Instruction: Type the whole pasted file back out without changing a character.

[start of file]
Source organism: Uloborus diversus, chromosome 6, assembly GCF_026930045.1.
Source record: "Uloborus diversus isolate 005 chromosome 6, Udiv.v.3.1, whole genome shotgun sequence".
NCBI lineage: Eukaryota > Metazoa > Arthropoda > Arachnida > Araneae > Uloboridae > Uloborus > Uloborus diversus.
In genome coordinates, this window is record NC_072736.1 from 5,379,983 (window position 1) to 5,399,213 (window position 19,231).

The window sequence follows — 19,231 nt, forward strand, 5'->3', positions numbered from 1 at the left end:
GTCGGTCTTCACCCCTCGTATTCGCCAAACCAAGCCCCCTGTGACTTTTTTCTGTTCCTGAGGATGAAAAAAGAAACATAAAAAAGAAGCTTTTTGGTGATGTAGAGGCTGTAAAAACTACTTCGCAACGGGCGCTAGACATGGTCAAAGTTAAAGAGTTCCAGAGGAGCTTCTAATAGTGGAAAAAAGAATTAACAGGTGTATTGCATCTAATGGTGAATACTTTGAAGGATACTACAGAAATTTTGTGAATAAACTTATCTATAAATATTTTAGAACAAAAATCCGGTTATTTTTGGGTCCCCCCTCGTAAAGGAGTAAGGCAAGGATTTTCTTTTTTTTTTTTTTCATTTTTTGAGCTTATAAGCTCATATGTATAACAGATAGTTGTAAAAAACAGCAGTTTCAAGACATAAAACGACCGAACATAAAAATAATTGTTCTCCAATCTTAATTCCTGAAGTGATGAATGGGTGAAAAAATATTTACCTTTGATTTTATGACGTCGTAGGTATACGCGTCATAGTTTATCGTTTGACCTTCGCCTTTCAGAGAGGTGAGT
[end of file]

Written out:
Source organism: Uloborus diversus, chromosome 6, assembly GCF_026930045.1.
Source record: "Uloborus diversus isolate 005 chromosome 6, Udiv.v.3.1, whole genome shotgun sequence".
NCBI lineage: Eukaryota > Metazoa > Arthropoda > Arachnida > Araneae > Uloboridae > Uloborus > Uloborus diversus.
In genome coordinates, this window is record NC_072736.1 from 5,379,983 (window position 1) to 5,399,213 (window position 19,231).

The window sequence follows — 19,231 nt, forward strand, 5'->3', positions numbered from 1 at the left end:
GTCGGTCTTCACCCCTCGTATTCGCCAAACCAAGCCCCCTGTGACTTTTTTCTGTTCCTGAGGATGAAAAAAGAAACATAAAAAAGAAGCTTTTTGGTGATGTAGAGGCTGTAAAAACTACTTCGCAACGGGCGCTAGACATGGTCAAAGTTAAAGAGTTCCAGAGGAGCTTCTAATAGTGGAAAAAAGAATTAACAGGTGTATTGCATCTAATGGTGAATACTTTGAAGGATACTACAGAAATTTTGTGAATAAACTTATCTATAAATATTTTAGAACAAAAATCCGGTTATTTTTGGGTCCCCCCTCGTAAAGGAGTAAGGCAAGGATTTTCTTTTTTTTTTTTTTCATTTTTTGAGCTTATAAGCTCATATGTATAACAGATAGTTGTAAAAAACAGCAGTTTCAAGACATAAAACGACCGAACATAAAAATAATTGTTCTCCAATCTTAATTCCTGAAGTGATGAATGGGTGAAAAAATATTTACCTTTGATTTTATGACGTCGTAGGTATACGCGTCATAGTTTATCGTTTGACCTTCGCCTTTCAGAGAGGTGAGT